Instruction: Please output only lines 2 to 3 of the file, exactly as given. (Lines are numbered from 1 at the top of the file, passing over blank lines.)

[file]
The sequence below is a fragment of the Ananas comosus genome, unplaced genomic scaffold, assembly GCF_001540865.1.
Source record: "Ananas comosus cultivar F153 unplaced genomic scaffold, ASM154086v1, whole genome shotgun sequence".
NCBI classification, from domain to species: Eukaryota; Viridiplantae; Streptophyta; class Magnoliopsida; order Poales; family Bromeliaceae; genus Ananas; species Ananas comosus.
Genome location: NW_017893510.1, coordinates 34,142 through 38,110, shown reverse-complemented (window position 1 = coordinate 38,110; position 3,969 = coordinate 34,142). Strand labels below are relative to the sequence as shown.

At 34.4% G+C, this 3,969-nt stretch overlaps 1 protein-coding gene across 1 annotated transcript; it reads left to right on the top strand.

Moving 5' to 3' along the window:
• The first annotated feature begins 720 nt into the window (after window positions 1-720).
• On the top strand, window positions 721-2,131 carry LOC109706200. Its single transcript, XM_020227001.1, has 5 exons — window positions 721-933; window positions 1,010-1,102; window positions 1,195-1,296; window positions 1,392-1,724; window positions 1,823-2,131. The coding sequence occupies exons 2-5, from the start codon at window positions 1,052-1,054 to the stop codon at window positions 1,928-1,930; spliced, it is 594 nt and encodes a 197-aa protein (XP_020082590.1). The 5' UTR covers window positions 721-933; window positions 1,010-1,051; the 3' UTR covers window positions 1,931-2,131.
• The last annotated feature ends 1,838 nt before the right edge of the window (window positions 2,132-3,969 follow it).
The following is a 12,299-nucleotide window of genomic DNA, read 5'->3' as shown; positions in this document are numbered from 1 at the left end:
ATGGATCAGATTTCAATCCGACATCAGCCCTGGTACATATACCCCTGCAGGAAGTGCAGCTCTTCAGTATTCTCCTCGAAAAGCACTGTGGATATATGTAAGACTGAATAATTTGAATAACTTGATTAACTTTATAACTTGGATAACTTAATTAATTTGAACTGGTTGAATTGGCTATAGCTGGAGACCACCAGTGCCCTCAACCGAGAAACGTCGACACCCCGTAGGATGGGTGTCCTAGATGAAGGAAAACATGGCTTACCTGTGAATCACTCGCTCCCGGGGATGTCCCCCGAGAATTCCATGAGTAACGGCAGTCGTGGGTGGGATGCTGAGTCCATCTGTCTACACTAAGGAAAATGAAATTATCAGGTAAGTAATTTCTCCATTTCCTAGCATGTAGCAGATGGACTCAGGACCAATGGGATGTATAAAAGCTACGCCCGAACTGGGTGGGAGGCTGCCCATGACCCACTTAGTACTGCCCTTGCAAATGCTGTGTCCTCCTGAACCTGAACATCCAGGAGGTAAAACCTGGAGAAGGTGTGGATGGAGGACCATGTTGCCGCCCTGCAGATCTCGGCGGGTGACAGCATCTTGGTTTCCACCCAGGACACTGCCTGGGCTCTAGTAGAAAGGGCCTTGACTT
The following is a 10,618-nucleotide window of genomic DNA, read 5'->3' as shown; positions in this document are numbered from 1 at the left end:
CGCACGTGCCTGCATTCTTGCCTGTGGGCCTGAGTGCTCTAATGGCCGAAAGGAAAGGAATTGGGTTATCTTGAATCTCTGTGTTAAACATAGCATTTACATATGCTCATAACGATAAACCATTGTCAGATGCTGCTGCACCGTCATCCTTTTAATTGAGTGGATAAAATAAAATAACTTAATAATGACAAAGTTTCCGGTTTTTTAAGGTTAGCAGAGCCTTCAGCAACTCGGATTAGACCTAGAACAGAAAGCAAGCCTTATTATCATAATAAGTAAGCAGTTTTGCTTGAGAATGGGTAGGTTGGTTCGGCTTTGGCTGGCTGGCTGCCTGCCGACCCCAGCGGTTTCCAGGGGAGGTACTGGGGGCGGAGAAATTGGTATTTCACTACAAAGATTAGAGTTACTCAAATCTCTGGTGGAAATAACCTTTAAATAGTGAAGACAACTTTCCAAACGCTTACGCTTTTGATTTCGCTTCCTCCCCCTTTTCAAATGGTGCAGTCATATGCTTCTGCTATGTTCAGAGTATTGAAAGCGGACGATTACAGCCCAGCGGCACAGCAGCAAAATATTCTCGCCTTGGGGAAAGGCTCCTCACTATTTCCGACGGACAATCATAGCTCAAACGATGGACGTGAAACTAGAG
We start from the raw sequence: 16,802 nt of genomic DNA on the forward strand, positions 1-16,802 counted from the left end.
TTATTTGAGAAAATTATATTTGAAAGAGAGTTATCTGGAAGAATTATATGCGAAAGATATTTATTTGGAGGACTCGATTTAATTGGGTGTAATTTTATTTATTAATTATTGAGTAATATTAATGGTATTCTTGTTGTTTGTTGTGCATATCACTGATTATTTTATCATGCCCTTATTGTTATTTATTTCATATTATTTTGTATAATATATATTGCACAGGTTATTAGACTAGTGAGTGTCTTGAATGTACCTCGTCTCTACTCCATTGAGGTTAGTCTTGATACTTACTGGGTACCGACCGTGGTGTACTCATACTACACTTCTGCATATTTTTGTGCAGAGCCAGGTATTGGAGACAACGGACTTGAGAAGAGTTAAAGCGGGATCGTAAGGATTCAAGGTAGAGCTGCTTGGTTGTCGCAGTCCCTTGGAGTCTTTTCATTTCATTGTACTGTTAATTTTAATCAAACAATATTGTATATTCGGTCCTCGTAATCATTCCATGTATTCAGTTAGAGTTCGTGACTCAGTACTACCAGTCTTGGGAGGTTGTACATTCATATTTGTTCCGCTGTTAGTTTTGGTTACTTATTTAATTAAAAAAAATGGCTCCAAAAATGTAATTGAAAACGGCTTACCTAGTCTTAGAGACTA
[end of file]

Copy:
Source record: "Ananas comosus cultivar F153 unplaced genomic scaffold, ASM154086v1, whole genome shotgun sequence".
NCBI classification, from domain to species: Eukaryota; Viridiplantae; Streptophyta; class Magnoliopsida; order Poales; family Bromeliaceae; genus Ananas; species Ananas comosus.